The difference between the Reuters headline and mine epitomizes the difficulty the French have in facing the real dimensions of this problem. For it is ultimately not a problem of disaffected youth who just need jobs and money, but of youth who consider the French government a foreign power, and one that ultimately must be replaced by a very different kind of government. Bat Ye'or in Eurabia has demonstrated that the French for over 30 years now have allowed for massive immigration without making any move to assimilate the immigrants. Up until the hijab ban their Islamic identity was not only unchallenged but encouraged -- partly out of ignorance of how the Sharia impulse conflicts with the Western societal model of pluralism. Now they are reaping the fruit. "French youths riot for seventh night running," from Reuters, with thanks to the Constantinopolitan Irredentist:
PARIS (Reuters) - Violence broke out in Paris suburbs for the seventh night running overnight on Thursday after French youths set fire to dozens of cars.
The continuing unrest compounds pressure on Prime Minister Dominique de Villepin's government, which has promised to restore order but is battling to paper over differences between ministers over the best way to tackle the unrest.
Youths went on the rampage in a total of nine areas in poor suburbs ringing the French capital to the north and the east, setting alight about 40 cars, two buses, and dustbins, a local authority official said.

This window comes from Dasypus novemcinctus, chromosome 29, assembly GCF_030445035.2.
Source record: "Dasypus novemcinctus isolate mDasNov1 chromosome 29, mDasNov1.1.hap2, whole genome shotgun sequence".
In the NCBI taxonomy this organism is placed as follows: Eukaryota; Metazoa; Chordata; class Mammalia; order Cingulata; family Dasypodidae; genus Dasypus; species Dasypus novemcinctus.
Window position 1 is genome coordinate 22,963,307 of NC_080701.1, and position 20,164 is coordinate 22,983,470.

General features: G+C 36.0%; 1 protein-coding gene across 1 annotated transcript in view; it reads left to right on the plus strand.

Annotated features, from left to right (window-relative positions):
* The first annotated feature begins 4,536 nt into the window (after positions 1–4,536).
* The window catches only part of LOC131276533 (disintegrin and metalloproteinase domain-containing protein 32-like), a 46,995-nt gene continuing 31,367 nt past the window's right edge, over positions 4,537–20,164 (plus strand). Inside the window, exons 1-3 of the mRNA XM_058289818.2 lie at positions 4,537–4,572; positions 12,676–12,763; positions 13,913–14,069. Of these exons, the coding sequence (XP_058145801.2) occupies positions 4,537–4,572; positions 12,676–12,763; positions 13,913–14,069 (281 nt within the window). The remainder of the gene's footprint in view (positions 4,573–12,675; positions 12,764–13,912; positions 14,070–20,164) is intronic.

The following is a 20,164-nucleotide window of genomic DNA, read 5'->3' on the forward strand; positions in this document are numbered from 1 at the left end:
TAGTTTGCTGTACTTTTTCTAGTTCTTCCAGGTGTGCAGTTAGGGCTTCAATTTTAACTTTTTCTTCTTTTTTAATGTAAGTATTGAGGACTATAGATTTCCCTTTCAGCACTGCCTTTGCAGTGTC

Hundreds of police were deployed to control the disturbances, which also damaged a shopping centre in Bobigny, to the northeast of Paris, and to at least one primary school.
Unrest was first sparked in Clichy-sous-Bois last week after two teenagers were electrocuted while apparently fleeing police during a local disturbance.
It has since spread to other areas in the Parisian suburbs, forcing itself to the top of the government's agenda and prompting Villepin to cancel a trip to Canada on Wednesday.
Media attention on the unrest has been intense because it highlighted the bitter rivalry between Villepin and Interior Minister Nicolas Sarkozy ahead of 2007 presidential elections, particularly after Sarkozy called the protesting youths "scum"....
The opposition has seized on such signs of discord and accused the government of drift and of failing to tackle the underlying reasons for the riots.
The unrest in the northern and eastern suburbs, heavily populated by North African and black African minorities, have been fuelled by frustration among youths in the area over their failure to get jobs and recognition in French society.